Mental health and the elimination of poverty: Why do the poor make such poor decisions? “Greater mental bandwidth equates to better child-rearing, better health, more productive employees …At the time when they were comparatively poor, they scored substantially worse on the cognitive tests, not because they had become dumber people somehow — they were still the same Indian sugarcane farmers, after all — but purely and simply because their mental bandwidth was compromised.”
Looking Ahead – What We’re Paying Attention To:
On Monday, Saudi Arabia’s deputy crown prince meets with Ban Ki-moon and Obama during US visit. “Mohammed bin Salman—in charge of overhauling his country’s economy—will meet with president Barack Obama, UN Secretary-General Ban Ki-moon, and other senior officials. He also plans to meet with Silicon Valley executives in California.”
Britain goes to the polls to vote on a potential exit from the European Union. “Faced with the very real threat of a British vote to exit the European Union in just over two weeks, Prime Minister David Cameron on Tuesday night made an impassioned plea for the country to stick with an organization that he acknowledged ‘can drive me mad.'”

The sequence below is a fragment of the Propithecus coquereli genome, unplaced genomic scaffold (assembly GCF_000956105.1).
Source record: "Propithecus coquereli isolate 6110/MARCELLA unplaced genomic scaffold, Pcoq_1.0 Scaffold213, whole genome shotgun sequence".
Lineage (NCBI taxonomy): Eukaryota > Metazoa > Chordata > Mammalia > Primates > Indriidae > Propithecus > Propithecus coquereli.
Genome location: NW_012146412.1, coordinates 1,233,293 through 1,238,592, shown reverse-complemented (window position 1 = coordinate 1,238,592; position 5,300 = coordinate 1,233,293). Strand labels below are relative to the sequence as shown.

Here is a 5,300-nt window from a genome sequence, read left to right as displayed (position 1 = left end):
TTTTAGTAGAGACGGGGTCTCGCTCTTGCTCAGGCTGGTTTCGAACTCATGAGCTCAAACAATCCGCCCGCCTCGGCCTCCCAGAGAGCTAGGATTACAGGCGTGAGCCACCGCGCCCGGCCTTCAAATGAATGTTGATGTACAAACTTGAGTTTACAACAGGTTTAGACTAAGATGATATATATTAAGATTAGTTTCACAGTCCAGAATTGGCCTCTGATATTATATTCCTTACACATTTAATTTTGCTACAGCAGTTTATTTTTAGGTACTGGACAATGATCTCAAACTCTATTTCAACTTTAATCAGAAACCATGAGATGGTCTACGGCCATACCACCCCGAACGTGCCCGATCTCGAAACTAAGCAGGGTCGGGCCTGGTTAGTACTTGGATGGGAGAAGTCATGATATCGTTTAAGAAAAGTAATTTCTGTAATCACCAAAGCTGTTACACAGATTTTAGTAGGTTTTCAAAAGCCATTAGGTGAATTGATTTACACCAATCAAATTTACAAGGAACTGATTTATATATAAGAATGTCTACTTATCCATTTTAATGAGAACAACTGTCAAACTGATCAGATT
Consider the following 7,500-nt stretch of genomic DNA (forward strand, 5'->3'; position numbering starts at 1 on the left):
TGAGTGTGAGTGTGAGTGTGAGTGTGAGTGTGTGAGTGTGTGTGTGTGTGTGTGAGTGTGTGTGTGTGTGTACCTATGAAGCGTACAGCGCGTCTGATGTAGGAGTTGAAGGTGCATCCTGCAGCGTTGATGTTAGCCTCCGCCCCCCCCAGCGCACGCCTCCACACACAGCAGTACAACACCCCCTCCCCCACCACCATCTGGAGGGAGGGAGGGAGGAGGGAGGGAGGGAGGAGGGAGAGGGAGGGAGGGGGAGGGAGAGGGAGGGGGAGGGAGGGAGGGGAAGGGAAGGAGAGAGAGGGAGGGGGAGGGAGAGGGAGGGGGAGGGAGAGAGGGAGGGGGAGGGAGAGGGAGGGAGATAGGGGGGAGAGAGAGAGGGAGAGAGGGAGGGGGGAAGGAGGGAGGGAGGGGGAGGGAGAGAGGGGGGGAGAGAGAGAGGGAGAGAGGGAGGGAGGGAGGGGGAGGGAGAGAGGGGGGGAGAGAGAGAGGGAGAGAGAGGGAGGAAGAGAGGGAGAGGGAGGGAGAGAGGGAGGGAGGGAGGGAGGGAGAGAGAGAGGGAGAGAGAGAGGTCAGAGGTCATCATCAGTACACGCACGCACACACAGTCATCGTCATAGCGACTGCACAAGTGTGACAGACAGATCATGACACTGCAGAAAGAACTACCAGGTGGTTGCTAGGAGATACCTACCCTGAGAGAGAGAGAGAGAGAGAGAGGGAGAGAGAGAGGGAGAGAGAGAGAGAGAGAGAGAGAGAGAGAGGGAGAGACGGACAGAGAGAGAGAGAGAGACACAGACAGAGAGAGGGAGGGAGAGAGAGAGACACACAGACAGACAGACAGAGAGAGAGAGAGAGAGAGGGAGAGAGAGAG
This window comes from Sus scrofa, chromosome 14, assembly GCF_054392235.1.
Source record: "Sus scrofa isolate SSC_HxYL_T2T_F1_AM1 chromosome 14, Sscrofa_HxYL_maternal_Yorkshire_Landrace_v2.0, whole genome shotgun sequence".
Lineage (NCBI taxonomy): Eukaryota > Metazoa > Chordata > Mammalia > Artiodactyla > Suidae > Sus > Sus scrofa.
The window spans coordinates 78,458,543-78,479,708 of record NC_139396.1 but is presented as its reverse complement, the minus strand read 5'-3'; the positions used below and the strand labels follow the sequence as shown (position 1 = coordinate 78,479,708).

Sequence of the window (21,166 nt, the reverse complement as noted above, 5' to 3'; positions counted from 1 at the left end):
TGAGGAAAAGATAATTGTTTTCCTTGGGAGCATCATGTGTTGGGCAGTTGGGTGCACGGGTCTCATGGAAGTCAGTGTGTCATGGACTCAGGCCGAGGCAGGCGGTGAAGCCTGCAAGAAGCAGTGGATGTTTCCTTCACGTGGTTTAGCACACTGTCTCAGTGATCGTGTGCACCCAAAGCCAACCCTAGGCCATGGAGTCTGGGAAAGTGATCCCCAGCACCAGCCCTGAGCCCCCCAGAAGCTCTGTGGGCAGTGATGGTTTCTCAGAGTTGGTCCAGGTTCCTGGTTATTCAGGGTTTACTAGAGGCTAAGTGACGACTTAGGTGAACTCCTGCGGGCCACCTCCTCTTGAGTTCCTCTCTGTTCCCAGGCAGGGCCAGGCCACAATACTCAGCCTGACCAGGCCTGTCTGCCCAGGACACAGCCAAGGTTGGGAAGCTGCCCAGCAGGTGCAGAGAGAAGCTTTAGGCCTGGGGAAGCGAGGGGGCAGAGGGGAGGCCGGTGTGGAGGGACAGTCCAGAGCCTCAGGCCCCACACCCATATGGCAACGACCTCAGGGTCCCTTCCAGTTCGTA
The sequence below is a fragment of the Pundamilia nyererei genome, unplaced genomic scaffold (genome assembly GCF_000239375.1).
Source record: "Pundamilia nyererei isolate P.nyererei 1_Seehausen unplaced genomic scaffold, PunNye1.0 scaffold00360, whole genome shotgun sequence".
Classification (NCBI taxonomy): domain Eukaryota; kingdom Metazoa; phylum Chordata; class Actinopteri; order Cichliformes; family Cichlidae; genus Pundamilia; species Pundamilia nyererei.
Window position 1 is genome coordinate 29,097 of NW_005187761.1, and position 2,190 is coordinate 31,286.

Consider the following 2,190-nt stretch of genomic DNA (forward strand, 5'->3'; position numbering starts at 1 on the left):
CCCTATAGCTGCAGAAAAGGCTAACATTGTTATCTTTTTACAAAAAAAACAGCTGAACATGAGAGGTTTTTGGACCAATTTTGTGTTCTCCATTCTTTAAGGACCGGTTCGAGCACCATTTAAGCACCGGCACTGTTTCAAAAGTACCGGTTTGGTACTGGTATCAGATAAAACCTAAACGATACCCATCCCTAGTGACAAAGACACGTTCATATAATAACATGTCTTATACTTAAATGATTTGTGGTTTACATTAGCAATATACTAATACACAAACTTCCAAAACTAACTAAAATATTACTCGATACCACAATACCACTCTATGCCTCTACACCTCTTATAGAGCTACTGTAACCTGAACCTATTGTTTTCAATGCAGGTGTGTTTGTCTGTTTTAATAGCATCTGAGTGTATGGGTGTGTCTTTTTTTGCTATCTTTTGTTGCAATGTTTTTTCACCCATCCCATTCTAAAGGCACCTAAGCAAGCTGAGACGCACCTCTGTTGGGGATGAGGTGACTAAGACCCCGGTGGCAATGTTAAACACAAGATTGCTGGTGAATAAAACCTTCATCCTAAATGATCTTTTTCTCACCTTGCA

World Refugee Day will be commemorated amid an escalating migrant crisis. Over the weekend, more than 2,500 migrants were rescued from the Mediterranean. “Italian authorities said they pulled migrants crossing from Libya out of the sea near the coast of Sicily in separate operations on Saturday and Sunday. Almost 50,000 people have arrived in Italy since the start of the year, and thousands have died during the treacherous crossing.” Meanwhile, “The head of the United Nations refugee agency UNHCR, Filippo Grandi, has visited Kenya’s Dadaab refugee camp. The visit came amid threat by the Kenyan authorities to close down the world’s largest refugee camp which is home to some 350,000 refugees, majority of who are from Somalia.”
Image: New York Times’ The Week in Pictures: June 10, 2016 – Beyond damaged buildings in Idlib, Syria, a clear, starry Wednesday night. Ammar Abdullah/Reuters.